## 3 Examples and Discussion

In this section we present a series of examples, in the order of increasing complexity, which are aimed to illustrate the problems that might occur in the construction of the Lagrangian formulation.

### 3.1 Discrete Finite Basis

### 3.2 Discrete Energy Eigenbasis

From these two examples we see that the construction of the Lagrangian formulation might fail if one makes a choice of the singular basis and/or includes nonphysical states.

### 3.3 Coordinate Representation

Construction of the Lagrangian formulation for the Schrödinger equation in the coordinate representation follows the same steps as in the general case, or can be obtained by applying the general formulas (18) and (19) written in the coordinate basis. The only potential problem is, like in the general case, non-existence of the inverse of the real part of the Hamiltonian operator \((\hat{H}^R)^{-1}\), appearing in (12). This operator typically has non-diagonal elements in almost all bases and, of course, this fact is irrelevant for the question of its existence. In the coordinate representation, the non-diagonal character of \((\hat{H}^R)^{-1}\) appears as non-locality of the relevant differential operator, and this fact, like its analog in the general case, is irrelevant for the existence of the Lagrangian formulation.

### 3.4 Klein–Gordon Equation

## 4 Summary

In summary, we have developed the Lagrangian formalism for the abstract linear Schrödinger equation on a complex Hilbert space of a quantum system. For a given Hamiltonian operator \(\hat{H}=\hat{H}^R+i\hat{H}^I\) the Lagrangian system is expressed in terms of the operators \(\hat{H}^R,\>\hat{H}^I\) and \((\hat{H}^R)^{-1}\), and is given by a second order equation on a real space. The operator \((\hat{H}^R)^{-1}\), which is crucial for construction of the Lagrangian formulation, exists provided that the spectrum of \(\hat{H}\) is bounded away from zero. If this is not the case, than the Schrödinger equation is in fact equivalent to a constrained Hamiltonian system, with the corresponding singular Lagrangian formulation. A simple example illustrating the failure of the procedure that might occur in a singularly chosen basis is provided. The general formulation of the Lagrangian system is also illustrated in the eigenbasis of a Hamiltonian with a discrete spectrum and in the coordinate representation. The Klein–Gordon equation is seen as the Lagrangian system corresponding to the Schrödinger equation of a relativistic free particle.

## Notes

### Acknowledgments

This work was supported in part by the Ministry of Education and Science of the Republic of Serbia, under project No. 171017, 171028 and 171006. and by COST (Action MP1006).

### References

- 1.Dirac, P.A.M.: The Principles of Quantum Mechanics, 4th edn. Claredon Press, Oxford (1958)MATHGoogle Scholar
- 2.Arnold, V.I.: Mathematical Methods of Classical Mechanics. Springer, New York (1978)CrossRefMATHGoogle Scholar
- 3.Deriglazov, A.: Classical Mechanics Hamiltonian and Lagrangian Formalism. Springer, Berlin (2010)MATHGoogle Scholar
- 4.Schrödinger, E.: Quantisierung als eigenwertproblem (Vierte Mitteilung). Ann. Physik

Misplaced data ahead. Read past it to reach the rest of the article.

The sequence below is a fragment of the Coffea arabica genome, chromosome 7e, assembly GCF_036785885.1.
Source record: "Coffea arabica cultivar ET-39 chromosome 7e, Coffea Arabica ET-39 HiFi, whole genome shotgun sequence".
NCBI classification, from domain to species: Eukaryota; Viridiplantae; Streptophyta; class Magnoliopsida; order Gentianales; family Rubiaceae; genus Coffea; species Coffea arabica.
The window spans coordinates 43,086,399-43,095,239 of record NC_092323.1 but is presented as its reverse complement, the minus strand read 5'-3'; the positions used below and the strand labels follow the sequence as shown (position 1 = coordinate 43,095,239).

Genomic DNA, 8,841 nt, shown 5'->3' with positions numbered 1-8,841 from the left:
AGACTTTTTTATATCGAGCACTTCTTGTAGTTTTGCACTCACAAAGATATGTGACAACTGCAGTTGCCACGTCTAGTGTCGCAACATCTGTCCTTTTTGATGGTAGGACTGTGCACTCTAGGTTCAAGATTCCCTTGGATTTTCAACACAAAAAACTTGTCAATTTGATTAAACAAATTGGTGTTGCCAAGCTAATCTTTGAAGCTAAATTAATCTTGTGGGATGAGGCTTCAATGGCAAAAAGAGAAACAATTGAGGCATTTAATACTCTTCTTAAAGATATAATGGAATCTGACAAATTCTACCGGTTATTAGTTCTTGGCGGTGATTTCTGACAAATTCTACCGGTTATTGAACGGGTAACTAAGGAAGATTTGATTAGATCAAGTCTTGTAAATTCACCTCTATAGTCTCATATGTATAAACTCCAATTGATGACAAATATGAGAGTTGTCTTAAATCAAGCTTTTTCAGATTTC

**81**, 109 (1926)CrossRefMATHGoogle Scholar - 5.Deriglazov, A.: Analysis of constrained theories without use of primary constraints. Phys. Lett. B
**626**, 243 (2005)ADSCrossRefMATHMathSciNetGoogle Scholar - 6.Dirac, P.A.M.: The lagrangian in quantum mechanics. Phys. Zeits. Sowjetunion
**3**, 64 (1933)Google Scholar - 7.Feynman, R.P., Hibbs, A.R.: Quantum Mechanics and Path Integrals. McGraw-Hill, New York (1965)MATHGoogle Scholar
- 8.Kibble, T.W.B.: Relativistic models of nonlinear quantum mechanics. Commun. Math. Phys.
**64**, 73 (1978)ADSCrossRefMathSciNetGoogle Scholar - 9.Heslot, A.: Quantum mechanics as a classical theory. Phys. Rev. D
**31**, 1341 (1985)ADSCrossRefMathSciNetGoogle Scholar - 10.Ashtekar, A., Schilling, T.A.: Geometrical formulation of quantum mechanics. In: Harvey, A. (ed.) On Einstein’s Path. Springer, Berlin (1998)Google Scholar
- 11.Brody, D.C., Hughston, L.P.: Geometric quantum mechanics. J. Geom. Phys.
**38**, 19 (2001)ADSCrossRefMATHMathSciNetGoogle Scholar - 12.Burić, N.: Hamiltonian quantum dynamics with separability constraints. Ann. Phys. (NY)
**233**, 17 (2008)ADSGoogle Scholar - 13.Brody, D.C., Gustavsson, A.C.T., Hughston, L.P.: Symplectic approach to quantum constraints. J. Phys. A
**41**, 475301 (2008)ADSCrossRefMathSciNetGoogle Scholar - 14.Radonjić, M., Prvanović, S., Burić, N.: System of classical nonlinear oscillators as a coarse-grained quantum system. Phys. Rev. A
**84**, 022103 (2011)ADSCrossRefGoogle Scholar - 15.Radonjić, M., Prvanović, S., Burić, N.: Emergence of classical behavior from the quantum spin. Phys. Rev. A
**85**, 022117 (2012)ADSCrossRefGoogle Scholar - 16.Elze, H.-T.: Linear dynamics of quantum-classical hybrids. Phys. Rev. A
**85**, 052109 (2012)ADSCrossRefGoogle Scholar - 17.Radonjić, M., Prvanović, S., Burić, N.: Hybrid quantum-classical models as constrained quantum systems. Phys. Rev. A
**85**, 064101 (2012)ADSCrossRefGoogle Scholar - 18.Burić, N., Mendaš, I., Popović, D.B., Radonjić, M., Prvanović, S.: Statistical ensembles in the Hamiltonian formulation of hybrid quantum-classical systems. Phys. Rev. A
**86**, 034104 (2012)ADSCrossRefGoogle Scholar - 19.Sakurai, J.J.: Advanced Quantum Mechanics. Addison Wesley, Reading, MA (1967)Google Scholar